"Artists who seek perfection in everything are those who cannot attain it in anything." Eugene Delacroix
I often hear from a lot of people who've never kept a journal before (or who have only been keeping one for a short period of time, or who dabble in it but aren't faithful) mourn that their work isn't "very good". A few thoughts on that-
It's something that takes practice and time. Your journal is a perfect place to crack open a new set of paints, or a favorite pen, or your glue stick and ask yourself, "What if?" Don't judge. Don't worry. Try something on a page or two, finish it and turn the page. Move on. Don't look back. Go back to it in a week or a month and see what you can pull from the page.
There's a current trend to make journal pages "perfect". With this current trend, comes the feeling that people think that they can do something once (or twice, or even a few times) and have it come out SHINING and PERFECT and FABULOUS the first time.
That's not true.
"There is no such thing as talent. What they call talent is nothing but the capacity for doing continuous work in the right way." Winslow Homer
I'm all about the WORK. You have to do the WORK. You have to put in TIME. You have to put in ENERGY. You have to sit down and DO IT. Some people get this. Others don't. You also have to WANT to do this. Don't keep a journal because you think it's a current trend. Do it because it's a yearning pull in your gut. It's an inside voice that says that you HAVE to do this.
Some want it easy. They want an easy way to make a journal page that they'll love. That they can send to Big Name Magazine and that Big Name Magazine will fawn over and publish. It's not about that. It ain't that easy. It's not about publishing. It's not about being fawned over. It's about staying true to yourself. Staying true to your voice. It's about hard work. It's about passion. It's about asking questions. It's about experience and documenting a life, your life.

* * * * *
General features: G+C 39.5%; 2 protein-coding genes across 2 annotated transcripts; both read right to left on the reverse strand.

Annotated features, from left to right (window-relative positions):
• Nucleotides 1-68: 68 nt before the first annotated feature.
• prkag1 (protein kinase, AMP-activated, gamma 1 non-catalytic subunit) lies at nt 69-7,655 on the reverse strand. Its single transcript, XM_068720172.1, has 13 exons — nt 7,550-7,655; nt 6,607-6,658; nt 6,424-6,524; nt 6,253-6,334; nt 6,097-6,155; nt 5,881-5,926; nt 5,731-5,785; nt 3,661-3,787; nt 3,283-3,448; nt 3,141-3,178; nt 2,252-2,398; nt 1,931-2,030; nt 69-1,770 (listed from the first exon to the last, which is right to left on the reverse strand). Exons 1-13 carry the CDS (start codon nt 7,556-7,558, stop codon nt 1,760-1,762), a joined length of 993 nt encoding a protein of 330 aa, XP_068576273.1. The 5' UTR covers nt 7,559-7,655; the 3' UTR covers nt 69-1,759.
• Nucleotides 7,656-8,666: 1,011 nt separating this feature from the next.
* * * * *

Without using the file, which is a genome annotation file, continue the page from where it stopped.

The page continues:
"Every good painter paints what he is." Jackson Pollock
Some use paint. Some use paper. Some use both. Some use pens. Some use fabric. Find the medium-not one that you like, but one that you LOVE. Find a medium that makes your heart skip a beat when you see it AND when you create it. Don't try it once. Do it again and again and again. Rinse and repeat as I say. Ask yourself, "What happens if I do this?" "Shit, this didn't work, what happens if I try it this way...but hey, look-I did learn that I could do this even though what I had in mind didn't work." Push yourself. Push harder next time.
"Art teaches nothing, except the significance of life." Henry Miller
Which brings me to another thing...don't have something in mind and expect it to come out perfect. Having something in mind is fine. Perfection is not. Journaling is about two things-
Experimentation-having a safe place to try something out
Documentation-having a safe place to express yourself
"They thought I was a Surrealist, but I wasn't. I never painted dreams. I painted my reality."
So, how do you get there? How do you start?